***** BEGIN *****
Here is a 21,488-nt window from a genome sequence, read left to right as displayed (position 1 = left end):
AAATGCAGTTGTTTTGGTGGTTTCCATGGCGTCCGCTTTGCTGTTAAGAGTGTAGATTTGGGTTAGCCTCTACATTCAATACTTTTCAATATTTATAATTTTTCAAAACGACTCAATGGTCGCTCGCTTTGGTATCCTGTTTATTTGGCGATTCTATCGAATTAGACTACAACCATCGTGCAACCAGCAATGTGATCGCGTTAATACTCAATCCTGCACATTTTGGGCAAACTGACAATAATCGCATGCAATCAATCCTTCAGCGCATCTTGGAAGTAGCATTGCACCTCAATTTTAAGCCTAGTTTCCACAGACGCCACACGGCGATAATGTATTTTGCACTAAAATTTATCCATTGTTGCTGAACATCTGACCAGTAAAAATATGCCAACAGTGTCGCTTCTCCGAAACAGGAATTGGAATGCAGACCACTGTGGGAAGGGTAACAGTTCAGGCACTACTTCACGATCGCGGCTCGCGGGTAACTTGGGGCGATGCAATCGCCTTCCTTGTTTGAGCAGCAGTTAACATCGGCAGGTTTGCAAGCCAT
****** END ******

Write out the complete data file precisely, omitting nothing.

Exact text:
Here is a 21,488-nt window from a genome sequence, read left to right as displayed (position 1 = left end):
AAATGCAGTTGTTTTGGTGGTTTCCATGGCGTCCGCTTTGCTGTTAAGAGTGTAGATTTGGGTTAGCCTCTACATTCAATACTTTTCAATATTTATAATTTTTCAAAACGACTCAATGGTCGCTCGCTTTGGTATCCTGTTTATTTGGCGATTCTATCGAATTAGACTACAACCATCGTGCAACCAGCAATGTGATCGCGTTAATACTCAATCCTGCACATTTTGGGCAAACTGACAATAATCGCATGCAATCAATCCTTCAGCGCATCTTGGAAGTAGCATTGCACCTCAATTTTAAGCCTAGTTTCCACAGACGCCACACGGCGATAATGTATTTTGCACTAAAATTTATCCATTGTTGCTGAACATCTGACCAGTAAAAATATGCCAACAGTGTCGCTTCTCCGAAACAGGAATTGGAATGCAGACCACTGTGGGAAGGGTAACAGTTCAGGCACTACTTCACGATCGCGGCTCGCGGGTAACTTGGGGCGATGCAATCGCCTTCCTTGTTTGAGCAGCAGTTAACATCGGCAGGTTTGCAAGCCAT